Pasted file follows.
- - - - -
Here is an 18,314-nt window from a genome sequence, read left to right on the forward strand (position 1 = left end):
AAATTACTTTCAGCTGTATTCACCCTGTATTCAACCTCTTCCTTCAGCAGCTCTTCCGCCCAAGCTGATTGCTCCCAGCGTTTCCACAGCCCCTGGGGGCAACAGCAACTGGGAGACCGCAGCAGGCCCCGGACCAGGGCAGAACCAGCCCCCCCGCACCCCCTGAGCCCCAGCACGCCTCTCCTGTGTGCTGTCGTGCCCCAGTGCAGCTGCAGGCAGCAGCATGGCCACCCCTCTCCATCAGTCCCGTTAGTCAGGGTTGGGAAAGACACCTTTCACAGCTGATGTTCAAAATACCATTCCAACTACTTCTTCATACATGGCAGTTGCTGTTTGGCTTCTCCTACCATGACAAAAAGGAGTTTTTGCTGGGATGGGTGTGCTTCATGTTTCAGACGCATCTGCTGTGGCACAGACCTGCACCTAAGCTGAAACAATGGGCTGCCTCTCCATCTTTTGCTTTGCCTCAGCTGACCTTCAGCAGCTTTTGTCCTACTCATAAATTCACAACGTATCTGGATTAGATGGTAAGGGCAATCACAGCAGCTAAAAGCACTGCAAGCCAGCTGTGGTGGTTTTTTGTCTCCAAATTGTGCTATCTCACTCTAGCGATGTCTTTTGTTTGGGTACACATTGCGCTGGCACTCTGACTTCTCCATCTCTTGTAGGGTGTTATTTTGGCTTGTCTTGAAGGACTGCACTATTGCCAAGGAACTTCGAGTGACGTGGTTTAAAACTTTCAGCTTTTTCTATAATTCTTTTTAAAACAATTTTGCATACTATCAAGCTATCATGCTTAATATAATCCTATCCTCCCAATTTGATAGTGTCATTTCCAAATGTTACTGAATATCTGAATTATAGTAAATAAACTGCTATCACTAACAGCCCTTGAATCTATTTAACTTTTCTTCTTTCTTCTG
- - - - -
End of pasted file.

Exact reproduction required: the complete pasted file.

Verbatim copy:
Here is an 18,314-nt window from a genome sequence, read left to right on the forward strand (position 1 = left end):
AAATTACTTTCAGCTGTATTCACCCTGTATTCAACCTCTTCCTTCAGCAGCTCTTCCGCCCAAGCTGATTGCTCCCAGCGTTTCCACAGCCCCTGGGGGCAACAGCAACTGGGAGACCGCAGCAGGCCCCGGACCAGGGCAGAACCAGCCCCCCCGCACCCCCTGAGCCCCAGCACGCCTCTCCTGTGTGCTGTCGTGCCCCAGTGCAGCTGCAGGCAGCAGCATGGCCACCCCTCTCCATCAGTCCCGTTAGTCAGGGTTGGGAAAGACACCTTTCACAGCTGATGTTCAAAATACCATTCCAACTACTTCTTCATACATGGCAGTTGCTGTTTGGCTTCTCCTACCATGACAAAAAGGAGTTTTTGCTGGGATGGGTGTGCTTCATGTTTCAGACGCATCTGCTGTGGCACAGACCTGCACCTAAGCTGAAACAATGGGCTGCCTCTCCATCTTTTGCTTTGCCTCAGCTGACCTTCAGCAGCTTTTGTCCTACTCATAAATTCACAACGTATCTGGATTAGATGGTAAGGGCAATCACAGCAGCTAAAAGCACTGCAAGCCAGCTGTGGTGGTTTTTTGTCTCCAAATTGTGCTATCTCACTCTAGCGATGTCTTTTGTTTGGGTACACATTGCGCTGGCACTCTGACTTCTCCATCTCTTGTAGGGTGTTATTTTGGCTTGTCTTGAAGGACTGCACTATTGCCAAGGAACTTCGAGTGACGTGGTTTAAAACTTTCAGCTTTTTCTATAATTCTTTTTAAAACAATTTTGCATACTATCAAGCTATCATGCTTAATATAATCCTATCCTCCCAATTTGATAGTGTCATTTCCAAATGTTACTGAATATCTGAATTATAGTAAATAAACTGCTATCACTAACAGCCCTTGAATCTATTTAACTTTTCTTCTTTCTTCTG